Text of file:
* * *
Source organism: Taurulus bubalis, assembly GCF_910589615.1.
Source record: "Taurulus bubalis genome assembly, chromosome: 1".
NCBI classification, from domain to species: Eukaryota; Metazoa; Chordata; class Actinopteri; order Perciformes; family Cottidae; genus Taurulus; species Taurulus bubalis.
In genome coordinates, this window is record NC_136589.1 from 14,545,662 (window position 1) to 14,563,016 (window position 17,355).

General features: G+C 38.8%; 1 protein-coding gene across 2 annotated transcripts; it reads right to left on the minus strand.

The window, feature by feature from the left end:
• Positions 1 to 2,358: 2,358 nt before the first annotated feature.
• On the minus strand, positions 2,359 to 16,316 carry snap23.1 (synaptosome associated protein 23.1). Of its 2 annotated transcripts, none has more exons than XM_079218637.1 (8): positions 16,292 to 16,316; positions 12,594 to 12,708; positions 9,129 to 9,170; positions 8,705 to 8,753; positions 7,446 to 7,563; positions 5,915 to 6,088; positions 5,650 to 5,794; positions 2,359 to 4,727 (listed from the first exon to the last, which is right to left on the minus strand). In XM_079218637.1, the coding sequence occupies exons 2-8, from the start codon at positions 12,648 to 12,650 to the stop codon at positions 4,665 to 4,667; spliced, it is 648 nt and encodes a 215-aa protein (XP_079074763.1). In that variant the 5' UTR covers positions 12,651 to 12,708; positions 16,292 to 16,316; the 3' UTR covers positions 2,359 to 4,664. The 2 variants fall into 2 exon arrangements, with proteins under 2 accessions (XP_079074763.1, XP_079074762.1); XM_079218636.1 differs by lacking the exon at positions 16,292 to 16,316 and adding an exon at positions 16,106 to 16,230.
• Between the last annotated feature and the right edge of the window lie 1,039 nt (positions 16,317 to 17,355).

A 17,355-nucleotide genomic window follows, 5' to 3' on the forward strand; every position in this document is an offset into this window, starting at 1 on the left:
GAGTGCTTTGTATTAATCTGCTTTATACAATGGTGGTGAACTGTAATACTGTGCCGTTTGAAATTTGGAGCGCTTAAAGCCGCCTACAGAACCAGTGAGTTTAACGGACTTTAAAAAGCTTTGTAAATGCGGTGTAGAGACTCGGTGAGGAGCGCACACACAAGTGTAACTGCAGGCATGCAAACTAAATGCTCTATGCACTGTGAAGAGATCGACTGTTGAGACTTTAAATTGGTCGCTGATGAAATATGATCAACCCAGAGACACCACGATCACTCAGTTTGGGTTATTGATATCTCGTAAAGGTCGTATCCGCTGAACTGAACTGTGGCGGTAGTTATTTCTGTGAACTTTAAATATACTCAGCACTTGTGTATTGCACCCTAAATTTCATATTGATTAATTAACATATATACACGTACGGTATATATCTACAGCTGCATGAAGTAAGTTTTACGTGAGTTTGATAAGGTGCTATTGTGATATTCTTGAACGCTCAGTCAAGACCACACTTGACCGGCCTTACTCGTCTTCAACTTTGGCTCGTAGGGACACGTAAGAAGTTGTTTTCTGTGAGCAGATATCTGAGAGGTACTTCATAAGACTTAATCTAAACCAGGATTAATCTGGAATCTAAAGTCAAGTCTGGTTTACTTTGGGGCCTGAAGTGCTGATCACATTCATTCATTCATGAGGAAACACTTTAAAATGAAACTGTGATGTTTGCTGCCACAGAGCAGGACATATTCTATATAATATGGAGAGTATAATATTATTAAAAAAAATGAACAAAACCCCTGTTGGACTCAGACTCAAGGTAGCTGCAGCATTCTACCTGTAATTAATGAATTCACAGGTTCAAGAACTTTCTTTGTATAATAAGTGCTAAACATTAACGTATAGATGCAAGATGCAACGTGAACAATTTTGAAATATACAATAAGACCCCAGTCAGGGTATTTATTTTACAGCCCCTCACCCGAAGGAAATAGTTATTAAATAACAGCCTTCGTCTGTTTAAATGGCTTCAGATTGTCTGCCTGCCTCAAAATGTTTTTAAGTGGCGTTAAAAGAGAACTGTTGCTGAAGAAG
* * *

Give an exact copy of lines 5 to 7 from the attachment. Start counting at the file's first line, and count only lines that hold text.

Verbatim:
General features: G+C 38.8%; 1 protein-coding gene across 2 annotated transcripts; it reads right to left on the minus strand.

The window, feature by feature from the left end:
• Positions 1 to 2,358: 2,358 nt before the first annotated feature.